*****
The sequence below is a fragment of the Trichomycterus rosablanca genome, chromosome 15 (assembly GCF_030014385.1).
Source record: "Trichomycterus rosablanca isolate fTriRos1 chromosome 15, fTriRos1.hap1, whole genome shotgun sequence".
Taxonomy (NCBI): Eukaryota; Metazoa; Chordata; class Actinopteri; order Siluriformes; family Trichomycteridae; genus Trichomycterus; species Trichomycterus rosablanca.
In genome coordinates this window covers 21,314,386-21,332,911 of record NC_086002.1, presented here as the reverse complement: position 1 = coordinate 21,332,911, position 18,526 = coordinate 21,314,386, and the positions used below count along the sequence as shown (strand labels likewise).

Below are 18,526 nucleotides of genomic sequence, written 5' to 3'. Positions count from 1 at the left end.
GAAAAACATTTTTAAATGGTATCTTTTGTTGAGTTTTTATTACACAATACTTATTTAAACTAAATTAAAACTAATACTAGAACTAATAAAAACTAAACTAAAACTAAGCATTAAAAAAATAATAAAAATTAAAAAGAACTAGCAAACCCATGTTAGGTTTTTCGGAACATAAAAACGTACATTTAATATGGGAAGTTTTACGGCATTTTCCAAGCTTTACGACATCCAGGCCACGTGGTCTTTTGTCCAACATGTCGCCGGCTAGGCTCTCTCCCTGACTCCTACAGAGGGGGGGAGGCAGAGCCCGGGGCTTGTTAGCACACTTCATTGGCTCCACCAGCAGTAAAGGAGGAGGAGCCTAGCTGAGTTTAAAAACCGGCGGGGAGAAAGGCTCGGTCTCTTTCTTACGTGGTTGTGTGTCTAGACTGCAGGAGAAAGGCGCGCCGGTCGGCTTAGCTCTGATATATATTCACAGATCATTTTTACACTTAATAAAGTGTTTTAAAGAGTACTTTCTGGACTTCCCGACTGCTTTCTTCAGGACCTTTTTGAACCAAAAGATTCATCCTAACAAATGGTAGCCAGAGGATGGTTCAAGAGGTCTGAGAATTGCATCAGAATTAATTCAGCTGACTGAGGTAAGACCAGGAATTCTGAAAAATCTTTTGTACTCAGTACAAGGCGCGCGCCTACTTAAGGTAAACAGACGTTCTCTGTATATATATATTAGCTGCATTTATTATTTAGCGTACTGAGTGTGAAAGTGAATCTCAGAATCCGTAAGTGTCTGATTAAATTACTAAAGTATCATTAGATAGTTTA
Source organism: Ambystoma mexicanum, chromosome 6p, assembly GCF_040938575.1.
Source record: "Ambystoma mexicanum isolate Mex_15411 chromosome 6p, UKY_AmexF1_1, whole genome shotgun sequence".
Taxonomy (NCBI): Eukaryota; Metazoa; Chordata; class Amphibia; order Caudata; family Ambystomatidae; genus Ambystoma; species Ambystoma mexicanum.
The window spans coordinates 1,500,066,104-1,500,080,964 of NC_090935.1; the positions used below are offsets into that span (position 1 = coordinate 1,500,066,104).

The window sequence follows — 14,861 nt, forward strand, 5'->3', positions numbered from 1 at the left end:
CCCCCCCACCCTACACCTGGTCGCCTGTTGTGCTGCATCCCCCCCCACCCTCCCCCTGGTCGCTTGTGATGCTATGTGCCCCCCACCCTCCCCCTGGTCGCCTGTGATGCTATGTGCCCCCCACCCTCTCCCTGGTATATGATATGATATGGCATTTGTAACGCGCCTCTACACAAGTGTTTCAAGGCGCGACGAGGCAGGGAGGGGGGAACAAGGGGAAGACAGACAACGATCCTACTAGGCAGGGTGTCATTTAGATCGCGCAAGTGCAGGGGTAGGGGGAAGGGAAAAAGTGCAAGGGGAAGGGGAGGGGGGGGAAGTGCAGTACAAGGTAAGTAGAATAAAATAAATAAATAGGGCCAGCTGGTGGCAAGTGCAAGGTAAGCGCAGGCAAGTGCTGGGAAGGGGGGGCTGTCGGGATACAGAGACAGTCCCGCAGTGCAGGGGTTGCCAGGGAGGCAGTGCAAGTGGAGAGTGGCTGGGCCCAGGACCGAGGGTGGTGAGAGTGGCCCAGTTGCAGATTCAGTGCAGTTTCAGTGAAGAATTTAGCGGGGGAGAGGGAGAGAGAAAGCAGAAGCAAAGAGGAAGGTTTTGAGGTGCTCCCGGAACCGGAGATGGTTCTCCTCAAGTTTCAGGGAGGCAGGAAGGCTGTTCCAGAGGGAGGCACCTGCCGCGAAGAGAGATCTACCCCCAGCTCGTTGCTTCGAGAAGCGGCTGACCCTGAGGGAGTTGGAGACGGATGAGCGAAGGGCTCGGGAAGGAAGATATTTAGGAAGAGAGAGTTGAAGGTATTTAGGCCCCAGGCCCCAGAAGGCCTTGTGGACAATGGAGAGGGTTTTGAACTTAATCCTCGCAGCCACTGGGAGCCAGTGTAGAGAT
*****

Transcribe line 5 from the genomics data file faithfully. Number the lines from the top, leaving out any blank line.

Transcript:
Below are 18,526 nucleotides of genomic sequence, written 5' to 3'. Positions count from 1 at the left end.